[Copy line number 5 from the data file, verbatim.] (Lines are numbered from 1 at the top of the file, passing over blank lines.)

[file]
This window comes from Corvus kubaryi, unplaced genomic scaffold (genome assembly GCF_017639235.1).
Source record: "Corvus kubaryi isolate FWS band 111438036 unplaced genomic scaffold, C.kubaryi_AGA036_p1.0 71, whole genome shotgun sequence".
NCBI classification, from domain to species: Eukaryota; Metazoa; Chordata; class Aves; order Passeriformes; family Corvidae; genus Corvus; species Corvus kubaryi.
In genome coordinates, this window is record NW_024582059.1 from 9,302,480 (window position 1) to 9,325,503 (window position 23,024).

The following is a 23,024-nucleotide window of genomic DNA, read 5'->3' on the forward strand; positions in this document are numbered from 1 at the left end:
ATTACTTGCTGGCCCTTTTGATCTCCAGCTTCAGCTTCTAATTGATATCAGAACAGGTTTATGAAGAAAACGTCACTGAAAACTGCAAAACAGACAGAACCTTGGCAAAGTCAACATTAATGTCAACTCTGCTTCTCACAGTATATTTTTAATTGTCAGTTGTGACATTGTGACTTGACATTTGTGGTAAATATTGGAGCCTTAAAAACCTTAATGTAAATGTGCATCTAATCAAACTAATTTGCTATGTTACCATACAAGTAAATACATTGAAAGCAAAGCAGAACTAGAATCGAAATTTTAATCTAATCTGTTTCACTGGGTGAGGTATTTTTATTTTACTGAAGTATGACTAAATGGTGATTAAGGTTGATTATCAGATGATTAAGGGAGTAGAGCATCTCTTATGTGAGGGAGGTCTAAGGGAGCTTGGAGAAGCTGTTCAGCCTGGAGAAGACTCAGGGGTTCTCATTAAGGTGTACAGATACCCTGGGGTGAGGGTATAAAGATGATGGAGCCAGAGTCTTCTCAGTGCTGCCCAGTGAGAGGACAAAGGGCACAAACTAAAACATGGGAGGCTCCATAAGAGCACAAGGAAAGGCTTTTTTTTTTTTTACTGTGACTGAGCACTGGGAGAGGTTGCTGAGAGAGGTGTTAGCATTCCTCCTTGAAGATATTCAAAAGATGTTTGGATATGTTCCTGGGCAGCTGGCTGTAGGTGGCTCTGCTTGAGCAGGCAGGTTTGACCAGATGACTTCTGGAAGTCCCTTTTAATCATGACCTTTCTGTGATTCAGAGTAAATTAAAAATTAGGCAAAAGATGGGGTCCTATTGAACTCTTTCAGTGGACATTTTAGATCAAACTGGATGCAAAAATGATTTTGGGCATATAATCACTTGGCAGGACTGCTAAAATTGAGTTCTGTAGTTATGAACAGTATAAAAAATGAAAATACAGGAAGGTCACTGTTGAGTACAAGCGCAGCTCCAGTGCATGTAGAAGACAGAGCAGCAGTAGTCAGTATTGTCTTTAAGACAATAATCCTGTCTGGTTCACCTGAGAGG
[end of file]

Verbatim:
The following is a 23,024-nucleotide window of genomic DNA, read 5'->3' on the forward strand; positions in this document are numbered from 1 at the left end: